Willow jumped when she saw Mr. Harris swing again. She wondered if in his anger he had forgotten that his fist was holding the envelope full of money.

She strangled a cheer when she saw Xander catch his father’s wrist and hold it. Judging by the look on Mr. Harris’s face and the fact that he dropped the envelope, Xander’s grip probably hurt like hell.

“Right now, I want very, very much to show you what you’ve taught me about ‘discipline,’ but I won’t,” Xander gritted between his teeth. “Instead, I will thank you for being the fine example of being a husband and father that I will never, ever forget. Took me awhile to get it, but as you’ve pointed out on numerous occasions, I’m not the sharpest pencil in the box.”

Willow was pretty sure Xander must’ve squeezed his father’s wrist because Mr. Harris began clawing at Xander’s hand as he slowly sank to his knees.

“Are we done here? Because I feel like we’re done here,” Xander continued in a conversational tone. “The money is yours. Keep it. Consider it payment for that college-level education you gave me. Do with it what you want. Fix this dump, buy a car, move out of Sunnydale, hell, you and mom can drink yourselves to death for all I care. The important thing is, and I can’t stress this enough, stay away from me.”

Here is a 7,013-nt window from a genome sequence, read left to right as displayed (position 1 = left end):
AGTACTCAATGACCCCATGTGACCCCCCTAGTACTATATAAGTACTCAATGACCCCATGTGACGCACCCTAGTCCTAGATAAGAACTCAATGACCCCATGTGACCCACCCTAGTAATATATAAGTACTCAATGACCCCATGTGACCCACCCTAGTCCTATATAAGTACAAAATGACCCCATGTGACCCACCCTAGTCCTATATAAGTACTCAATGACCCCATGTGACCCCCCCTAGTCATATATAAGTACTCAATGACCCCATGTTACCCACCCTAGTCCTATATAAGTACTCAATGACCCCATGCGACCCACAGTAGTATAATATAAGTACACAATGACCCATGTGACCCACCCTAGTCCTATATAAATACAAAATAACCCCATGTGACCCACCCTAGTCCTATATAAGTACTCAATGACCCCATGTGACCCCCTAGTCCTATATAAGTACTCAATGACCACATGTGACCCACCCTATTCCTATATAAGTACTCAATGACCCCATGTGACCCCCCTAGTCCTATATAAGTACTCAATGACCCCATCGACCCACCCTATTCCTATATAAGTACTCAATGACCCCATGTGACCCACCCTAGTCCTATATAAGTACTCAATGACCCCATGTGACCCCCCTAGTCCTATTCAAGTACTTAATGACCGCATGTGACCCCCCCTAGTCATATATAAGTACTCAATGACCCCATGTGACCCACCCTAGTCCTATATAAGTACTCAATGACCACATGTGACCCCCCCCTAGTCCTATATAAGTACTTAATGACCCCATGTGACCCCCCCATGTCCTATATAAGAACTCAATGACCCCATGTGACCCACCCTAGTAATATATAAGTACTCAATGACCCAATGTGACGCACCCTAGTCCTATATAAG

Willow tensed when she saw Xander crouch down, still holding his father’s wrist in that iron grip. He bent into his father’s face, as if what he wanted to say was for the man’s ears alone. Willow concentrated to catch what Xander would say next.

“If it’ll help, you can pretend you didn’t drink that abortion money after all,” Xander quietly said in his father’s ear.

Willow winced in sympathetic emotional pain. She was pretty sure Xander didn’t mean for her to hear that.

Xander suddenly let go of his father and was on his feet. He paused a few seconds to look down on the stunned man before turning on his heel to head for the car. When he got to the front of car, he paused again and turned around. He watched a few moments while his father scrambled on the grass, chasing after the fluttering bills.